1. Is It Possible That Your Body Will Heal By Creating And Manufacturing Its Own Medicine?
The rapid cost-declines associated with gene editing and gene synthesis are turbo-charging scientific creativity, enabling the testing of hypotheses that, until now, have been cost-prohibitive. Recently, scientists at Nationwide Children’s Hospital published a proof-of-concept study demonstrating that gene therapies might deliver cancer immunotherapies more effectively than the current standard of care.
While gene therapies typically fix or replace faulty DNA, Nationwide Children’s Hospital’s DNA instructions encoded a protein-based immunotherapy for leukemia called Blincyto that the Federal Drug Administration (FDA) already had approved. Using novel DNA instruction-coding, the researchers enabled mouse cells to manufacture Blincyto continuously. Bundled into the therapy were DNA instructions for an ON/OFF switch that controlled the production of Blincyto.
Should this early research enter later stage clinical trials, the impact could be profound. Like Blincyto, many drugs require continuous infusions, holding patients hostage to IVs (intravenous therapies) in the hospital or at home. Nationwide’s research suggests that a single dose of gene therapy could induce the continuous production of medicine inside the body for up to 36 weeks.
Although this technique could face some of the delivery and targeting drawbacks associated with other gene therapies, Nationwide’s breakthrough research could impact the administration of simpler, protein-based drugs like Keytruda or Opdivo.
 It is possible that the FDA will consider this a gene therapy even though the therapeutic agent is an immunotherapy.
2. Google’s PaLM Seems To Be Giving Robots The Power Of Reasoning
Google researchers are creating home robots that can respond to vague language commands and solve physical problems. While prior robots required specific instructions like “Pick up the energy bar,” the new “helpers” respond to text prompts like “I’m tired. Bring me a snack that’ll give me some energy, please,” thanks to PaLM, Google’s language model. Along with chain-of-thought prompting and an affordance function that constrains outcomes, PaLM has improved robot algorithms enough to understand complex human language and, in contrast to “black box” deep learning models, create answers and solutions.
Conceptually, language-based, step-by-step reasoning could enable autonomous cars. Imagine, for example, a local police station prompting an autonomous taxi: “Pull over and let the passenger out of the vehicle.” A system incorporating chain-of-thought prompting––and step-by-step reasoning––could accelerate regulatory compliance and approvals.
3. Fallout From Tornado Cash Sanctions Could Galvanize The Blockchain Decentralization Debate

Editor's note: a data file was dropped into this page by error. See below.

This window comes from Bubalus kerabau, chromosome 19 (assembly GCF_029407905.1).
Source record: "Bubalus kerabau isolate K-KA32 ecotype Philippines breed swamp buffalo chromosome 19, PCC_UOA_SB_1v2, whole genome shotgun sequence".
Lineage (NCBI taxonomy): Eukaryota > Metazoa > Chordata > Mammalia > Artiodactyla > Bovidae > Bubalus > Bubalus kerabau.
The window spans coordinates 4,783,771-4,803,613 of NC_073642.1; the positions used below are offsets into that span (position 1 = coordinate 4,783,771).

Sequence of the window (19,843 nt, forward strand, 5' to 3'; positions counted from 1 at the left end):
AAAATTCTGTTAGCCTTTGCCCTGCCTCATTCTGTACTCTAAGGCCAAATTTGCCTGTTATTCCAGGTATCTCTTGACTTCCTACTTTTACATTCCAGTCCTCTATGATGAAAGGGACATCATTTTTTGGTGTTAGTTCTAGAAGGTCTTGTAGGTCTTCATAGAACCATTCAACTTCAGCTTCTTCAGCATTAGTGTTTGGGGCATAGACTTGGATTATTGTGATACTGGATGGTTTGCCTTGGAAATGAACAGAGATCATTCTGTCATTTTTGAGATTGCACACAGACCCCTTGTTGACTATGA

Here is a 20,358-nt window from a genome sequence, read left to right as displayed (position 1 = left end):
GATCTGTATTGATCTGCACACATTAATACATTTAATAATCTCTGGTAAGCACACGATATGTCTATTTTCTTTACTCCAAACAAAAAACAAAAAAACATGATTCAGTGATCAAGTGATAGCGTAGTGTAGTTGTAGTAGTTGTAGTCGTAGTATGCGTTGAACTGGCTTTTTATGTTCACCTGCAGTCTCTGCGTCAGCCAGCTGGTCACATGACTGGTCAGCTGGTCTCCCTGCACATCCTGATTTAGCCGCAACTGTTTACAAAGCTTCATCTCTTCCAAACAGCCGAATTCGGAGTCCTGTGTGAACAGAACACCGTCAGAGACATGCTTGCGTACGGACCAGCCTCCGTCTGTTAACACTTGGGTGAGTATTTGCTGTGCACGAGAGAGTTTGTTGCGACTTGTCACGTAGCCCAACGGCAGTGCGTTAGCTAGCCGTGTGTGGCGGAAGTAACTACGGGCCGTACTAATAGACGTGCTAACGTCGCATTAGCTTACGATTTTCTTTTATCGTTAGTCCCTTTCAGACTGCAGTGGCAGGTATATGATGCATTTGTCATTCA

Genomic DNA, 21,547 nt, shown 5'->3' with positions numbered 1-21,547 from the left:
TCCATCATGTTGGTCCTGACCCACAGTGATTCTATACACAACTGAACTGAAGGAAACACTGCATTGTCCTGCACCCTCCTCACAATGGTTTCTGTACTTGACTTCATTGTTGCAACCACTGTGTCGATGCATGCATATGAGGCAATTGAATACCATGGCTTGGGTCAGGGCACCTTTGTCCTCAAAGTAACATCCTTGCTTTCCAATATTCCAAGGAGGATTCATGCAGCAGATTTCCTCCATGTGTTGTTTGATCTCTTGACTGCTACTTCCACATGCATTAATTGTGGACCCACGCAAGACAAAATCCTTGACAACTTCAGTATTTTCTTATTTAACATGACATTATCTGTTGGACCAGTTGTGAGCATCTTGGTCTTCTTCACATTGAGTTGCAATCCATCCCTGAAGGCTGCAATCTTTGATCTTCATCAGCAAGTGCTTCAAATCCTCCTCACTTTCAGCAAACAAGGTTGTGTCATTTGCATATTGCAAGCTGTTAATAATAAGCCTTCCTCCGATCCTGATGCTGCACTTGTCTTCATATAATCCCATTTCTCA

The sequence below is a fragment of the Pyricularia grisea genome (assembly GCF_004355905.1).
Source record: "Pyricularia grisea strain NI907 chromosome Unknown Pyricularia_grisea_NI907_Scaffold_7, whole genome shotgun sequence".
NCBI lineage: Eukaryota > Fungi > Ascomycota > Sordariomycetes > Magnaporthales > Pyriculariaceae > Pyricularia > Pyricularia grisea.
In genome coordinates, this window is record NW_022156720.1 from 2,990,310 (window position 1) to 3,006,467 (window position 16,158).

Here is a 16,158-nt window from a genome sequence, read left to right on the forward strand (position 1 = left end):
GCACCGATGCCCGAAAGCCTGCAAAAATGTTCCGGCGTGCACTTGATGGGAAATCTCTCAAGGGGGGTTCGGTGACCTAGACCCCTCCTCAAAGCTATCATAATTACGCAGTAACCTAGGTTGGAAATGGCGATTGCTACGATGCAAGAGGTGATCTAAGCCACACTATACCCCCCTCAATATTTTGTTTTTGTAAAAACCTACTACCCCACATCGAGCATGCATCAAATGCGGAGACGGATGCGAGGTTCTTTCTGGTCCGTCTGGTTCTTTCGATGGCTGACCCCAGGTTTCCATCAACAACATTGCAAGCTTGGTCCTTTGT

In last week’s newsletter, ARK discussed how the US Treasury Department’s Office of Foreign Assets Control (OFAC) sanctions on Tornado Cash set a precedent that could be problematic for cryptocurrency privacy controls.
Since then, the sanctions have sparked fear about the sustainability of Ethereum’s censorship resistance at the base layer, particularly in the face of Ethereum’s transition to proof-of-stake validation. Proof-of-stake could expose ~65% of validators to US-based regulated companies that will have to comply with OFAC sanctions. As of Friday, the companies that dominate the Beacon Chain validators include Lido, Coinbase, Kraken, Staked.US, and Bitcoin Suisse.
Debates focused on preventing the censorship of Ethereum have settled on several scenarios and their tradeoffs. Widely supported is the user-activated soft fork that would remove Coinbase and other validators surgically from the network based on a supermajority of nodes, or users. In this scenario, entities censoring transactions could lose billions of dollars and face a contentious hard fork, splitting the network into an OFAC-compliant censorable chain and a non-OFAC-compliant “uncensorable” chain. In response, centralized entities like Circle or Coinbase might adopt the OFAC-compliant chain, impairing the non-compliant chain’s DeFi ecosystem.
Last week, CEO Brain Armstrong stated publicly that, if Coinbase had no way to challenge network-wide censorship, he believed it would likely shut down its Ethereum staking operations to preserve network integrity. As one of the largest ETH 2.0 staking pools in the network, Coinbase could become trapped between a rock and a hard place in the face of OFAC sanctions, potentially compromising crypto’s ethos or un-staking its ETH from the Ethereum network prematurely and losing billions of dollars in revenue and customer funds.